Tuesday, January 25, 2011
Vampire Girl vs. Frankenstein Girl is another wacky, over-the-top and ultra-gory film from filmmakers Yoshihiro Nishimura (Tokyo Gore Police, Meatball Machine) and Naoyuki Tomomatsu (Zombie Self-Defense Force, Stacy). If you are a fan of zany, weird and off-kilter horror films drenched in cartoonish gore, Vampire Girl vs. Frankenstein Girl might be right up your alley!
Monami (Yukie Kawamura) is just your basic love-struck high-schooler mooning over the dreamy Mizushima (Takumi Saitô). She professes her love with a chocolate candy she presents him on Valentine’s Day, but when Mizushima bites into it he discovers it is filled with blood…Monami’s blood. Turns out she is really a vampire and wants to turn him so they can spend the rest of their long lives together. However, Mizushima’s current girlfriend Keiko (Eri Otoguro) doesn’t take the news too kindly…but after she confronts Monami she meets a bloody end (but perhaps not in the way you would expect). However, she is soon resurrected by her mad scientist father, who patches her together with body parts from her schoolmates and resurrects her as Frankenstein Girl. Frankenstein Girl then faces off against Vampire Girl in the final battle for Mizushima’s heart.
Ok, how can you go wrong with gore so over-the-top it’s comical, butt-kicking chicks, weird Japanese fashion, melodramatic high school angst, a Dr. Frankenstein mad scientist, vampires, geisha Frankenstein monsters, and some of the most seriously disturbing high school clubs this side of Sweet Valley High? You can’t, that’s how! Vampire Girl vs. Frankenstein Girl is a seriously strange film, but that’s why I liked it so much!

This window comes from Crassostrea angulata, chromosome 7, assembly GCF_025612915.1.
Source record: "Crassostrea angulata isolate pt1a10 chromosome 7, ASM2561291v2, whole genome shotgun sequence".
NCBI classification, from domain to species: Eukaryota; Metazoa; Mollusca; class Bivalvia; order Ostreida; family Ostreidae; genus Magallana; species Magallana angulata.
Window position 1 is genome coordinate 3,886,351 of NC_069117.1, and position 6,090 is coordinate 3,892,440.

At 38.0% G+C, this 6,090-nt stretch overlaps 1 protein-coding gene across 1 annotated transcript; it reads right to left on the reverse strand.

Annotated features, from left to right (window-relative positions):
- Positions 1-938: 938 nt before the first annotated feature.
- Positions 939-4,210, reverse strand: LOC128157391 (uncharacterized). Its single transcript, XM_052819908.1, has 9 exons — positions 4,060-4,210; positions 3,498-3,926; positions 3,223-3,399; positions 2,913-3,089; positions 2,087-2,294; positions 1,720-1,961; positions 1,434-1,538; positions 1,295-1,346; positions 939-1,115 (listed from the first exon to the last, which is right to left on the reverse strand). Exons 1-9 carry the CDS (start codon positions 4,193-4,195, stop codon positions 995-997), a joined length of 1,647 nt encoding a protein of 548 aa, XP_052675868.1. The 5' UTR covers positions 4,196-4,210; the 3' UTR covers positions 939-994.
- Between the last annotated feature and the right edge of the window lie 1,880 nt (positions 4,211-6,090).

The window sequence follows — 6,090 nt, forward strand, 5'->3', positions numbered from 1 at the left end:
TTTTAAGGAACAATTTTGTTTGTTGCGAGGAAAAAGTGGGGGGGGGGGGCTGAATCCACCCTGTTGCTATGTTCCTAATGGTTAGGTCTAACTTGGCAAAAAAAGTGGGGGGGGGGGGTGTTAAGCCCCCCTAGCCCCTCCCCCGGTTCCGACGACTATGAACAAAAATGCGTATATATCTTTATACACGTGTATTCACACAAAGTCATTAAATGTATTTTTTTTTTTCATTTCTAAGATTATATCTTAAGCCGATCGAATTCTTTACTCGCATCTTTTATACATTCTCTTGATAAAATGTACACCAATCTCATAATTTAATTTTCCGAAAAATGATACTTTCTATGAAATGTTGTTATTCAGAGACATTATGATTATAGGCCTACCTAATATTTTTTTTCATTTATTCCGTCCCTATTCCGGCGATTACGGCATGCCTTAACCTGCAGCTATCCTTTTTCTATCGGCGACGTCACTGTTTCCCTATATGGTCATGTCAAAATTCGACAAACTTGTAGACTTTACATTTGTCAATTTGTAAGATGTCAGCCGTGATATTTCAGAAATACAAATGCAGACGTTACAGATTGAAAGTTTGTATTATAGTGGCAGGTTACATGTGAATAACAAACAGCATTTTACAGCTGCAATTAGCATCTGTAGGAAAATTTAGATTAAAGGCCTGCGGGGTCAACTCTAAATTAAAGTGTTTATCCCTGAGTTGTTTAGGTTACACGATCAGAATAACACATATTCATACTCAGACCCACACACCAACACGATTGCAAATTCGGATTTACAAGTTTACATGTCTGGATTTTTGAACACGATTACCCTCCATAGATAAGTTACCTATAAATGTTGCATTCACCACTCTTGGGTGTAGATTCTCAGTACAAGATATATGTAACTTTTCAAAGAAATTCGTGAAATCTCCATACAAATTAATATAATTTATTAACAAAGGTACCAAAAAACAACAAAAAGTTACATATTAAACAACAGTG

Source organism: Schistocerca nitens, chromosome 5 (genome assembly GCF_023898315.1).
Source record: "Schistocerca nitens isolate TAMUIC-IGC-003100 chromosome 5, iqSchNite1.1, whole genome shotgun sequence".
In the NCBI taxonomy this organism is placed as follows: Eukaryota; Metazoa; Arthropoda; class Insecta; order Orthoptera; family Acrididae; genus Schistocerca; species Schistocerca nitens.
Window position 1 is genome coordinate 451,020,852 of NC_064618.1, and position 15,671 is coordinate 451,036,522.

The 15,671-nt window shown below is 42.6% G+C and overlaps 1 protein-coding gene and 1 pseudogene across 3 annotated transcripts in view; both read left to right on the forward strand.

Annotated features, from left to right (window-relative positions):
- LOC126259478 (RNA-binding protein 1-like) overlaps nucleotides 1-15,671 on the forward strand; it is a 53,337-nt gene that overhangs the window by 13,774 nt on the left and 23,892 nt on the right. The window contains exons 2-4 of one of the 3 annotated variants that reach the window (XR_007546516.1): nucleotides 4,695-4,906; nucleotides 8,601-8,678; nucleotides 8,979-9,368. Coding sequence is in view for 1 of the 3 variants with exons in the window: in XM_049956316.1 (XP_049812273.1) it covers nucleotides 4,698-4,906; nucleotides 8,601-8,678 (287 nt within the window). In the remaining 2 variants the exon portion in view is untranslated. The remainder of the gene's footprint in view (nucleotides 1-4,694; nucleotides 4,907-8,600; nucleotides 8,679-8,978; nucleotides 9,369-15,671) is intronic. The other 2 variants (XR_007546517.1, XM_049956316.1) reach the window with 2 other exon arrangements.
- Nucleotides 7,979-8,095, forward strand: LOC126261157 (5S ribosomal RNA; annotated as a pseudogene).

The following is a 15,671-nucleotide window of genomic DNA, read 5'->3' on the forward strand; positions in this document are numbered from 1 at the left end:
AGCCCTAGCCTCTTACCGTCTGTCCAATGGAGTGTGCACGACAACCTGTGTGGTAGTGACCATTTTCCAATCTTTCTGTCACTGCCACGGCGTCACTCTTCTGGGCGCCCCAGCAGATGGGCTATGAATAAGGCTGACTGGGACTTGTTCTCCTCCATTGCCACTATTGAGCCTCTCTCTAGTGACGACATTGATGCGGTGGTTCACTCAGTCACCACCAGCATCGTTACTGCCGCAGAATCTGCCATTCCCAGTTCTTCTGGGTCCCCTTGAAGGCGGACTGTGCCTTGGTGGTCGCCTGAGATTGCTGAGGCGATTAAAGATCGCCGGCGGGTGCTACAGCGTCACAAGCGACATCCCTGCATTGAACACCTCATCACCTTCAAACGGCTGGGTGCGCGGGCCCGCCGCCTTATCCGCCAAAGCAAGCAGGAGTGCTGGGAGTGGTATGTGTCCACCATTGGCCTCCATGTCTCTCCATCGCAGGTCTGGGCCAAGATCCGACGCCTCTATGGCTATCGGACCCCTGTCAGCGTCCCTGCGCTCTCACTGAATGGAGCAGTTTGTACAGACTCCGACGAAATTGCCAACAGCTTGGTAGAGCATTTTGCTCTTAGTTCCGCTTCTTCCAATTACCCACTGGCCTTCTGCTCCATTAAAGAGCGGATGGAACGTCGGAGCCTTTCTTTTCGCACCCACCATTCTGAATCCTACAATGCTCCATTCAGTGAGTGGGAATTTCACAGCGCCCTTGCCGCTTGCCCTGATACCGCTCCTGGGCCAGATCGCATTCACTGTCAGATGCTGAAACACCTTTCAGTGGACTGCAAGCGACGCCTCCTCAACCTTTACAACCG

The majority of the film deals with the love triangle between Monami, Mizushima and Keiko in the setting of their high school. During this part of the film we meet the main characters’ classmates, including a group of Japanese girls pretending to be black (complete with extreme caricatures/stereotypes like big lips, Afros, gold chains, etc.) who run a black power club and another group of girls who belong to the wrist-cutting club. Both of these clubs and their members were so over-the-top that you just can’t help but laugh! It also pokes fun at stereotypical Japanese schoolgirl and gothic Lolita fashions. Then there is Keiko’s dad, who at first appears to be a mild-mannered science teacher and assistant principal…however, it is revealed later that he is a cackling mad scientist who is killing off students to try to bring them back to life, Frankenstein-style. He even has a wacky costume complete with traditional Japanese robes, long white wig and Kabuki makeup. Again, another outrageous character you can’t help but laugh at.
The film carries this comical tone throughout, even during the gory fight scenes. The opening scene alone, where Monami battles three Frankenstein monster-like girls, sets the tone for the rest of the film because it is just so gosh darn goofy! Monami strips the skin off the girls’ faces and in the midst of it raining blood she neatly stacks the clacking skulls one on top of the other. The rest of the gore is equally graphic, but still humorous. And you can’t beat the final battle that occurs on top of a fake Eiffel Tower!